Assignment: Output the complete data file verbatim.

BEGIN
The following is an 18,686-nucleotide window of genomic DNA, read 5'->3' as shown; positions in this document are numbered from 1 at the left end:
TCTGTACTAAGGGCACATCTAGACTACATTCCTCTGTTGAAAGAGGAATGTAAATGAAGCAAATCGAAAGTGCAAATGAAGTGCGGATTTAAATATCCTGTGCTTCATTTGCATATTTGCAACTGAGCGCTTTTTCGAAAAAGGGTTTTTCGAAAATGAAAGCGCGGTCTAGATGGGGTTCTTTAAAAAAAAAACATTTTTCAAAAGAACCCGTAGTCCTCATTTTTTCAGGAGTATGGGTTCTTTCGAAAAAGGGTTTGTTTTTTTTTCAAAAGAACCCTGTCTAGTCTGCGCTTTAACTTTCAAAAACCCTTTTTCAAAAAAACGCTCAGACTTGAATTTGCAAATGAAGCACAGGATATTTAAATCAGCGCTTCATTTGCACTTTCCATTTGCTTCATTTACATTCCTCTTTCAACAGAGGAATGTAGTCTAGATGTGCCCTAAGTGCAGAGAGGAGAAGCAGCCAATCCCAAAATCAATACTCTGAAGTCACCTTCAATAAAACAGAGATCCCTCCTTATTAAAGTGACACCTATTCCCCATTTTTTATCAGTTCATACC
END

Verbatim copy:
The following is an 18,686-nucleotide window of genomic DNA, read 5'->3' as shown; positions in this document are numbered from 1 at the left end:
TCTGTACTAAGGGCACATCTAGACTACATTCCTCTGTTGAAAGAGGAATGTAAATGAAGCAAATCGAAAGTGCAAATGAAGTGCGGATTTAAATATCCTGTGCTTCATTTGCATATTTGCAACTGAGCGCTTTTTCGAAAAAGGGTTTTTCGAAAATGAAAGCGCGGTCTAGATGGGGTTCTTTAAAAAAAAAACATTTTTCAAAAGAACCCGTAGTCCTCATTTTTTCAGGAGTATGGGTTCTTTCGAAAAAGGGTTTGTTTTTTTTTCAAAAGAACCCTGTCTAGTCTGCGCTTTAACTTTCAAAAACCCTTTTTCAAAAAAACGCTCAGACTTGAATTTGCAAATGAAGCACAGGATATTTAAATCAGCGCTTCATTTGCACTTTCCATTTGCTTCATTTACATTCCTCTTTCAACAGAGGAATGTAGTCTAGATGTGCCCTAAGTGCAGAGAGGAGAAGCAGCCAATCCCAAAATCAATACTCTGAAGTCACCTTCAATAAAACAGAGATCCCTCCTTATTAAAGTGACACCTATTCCCCATTTTTTATCAGTTCATACC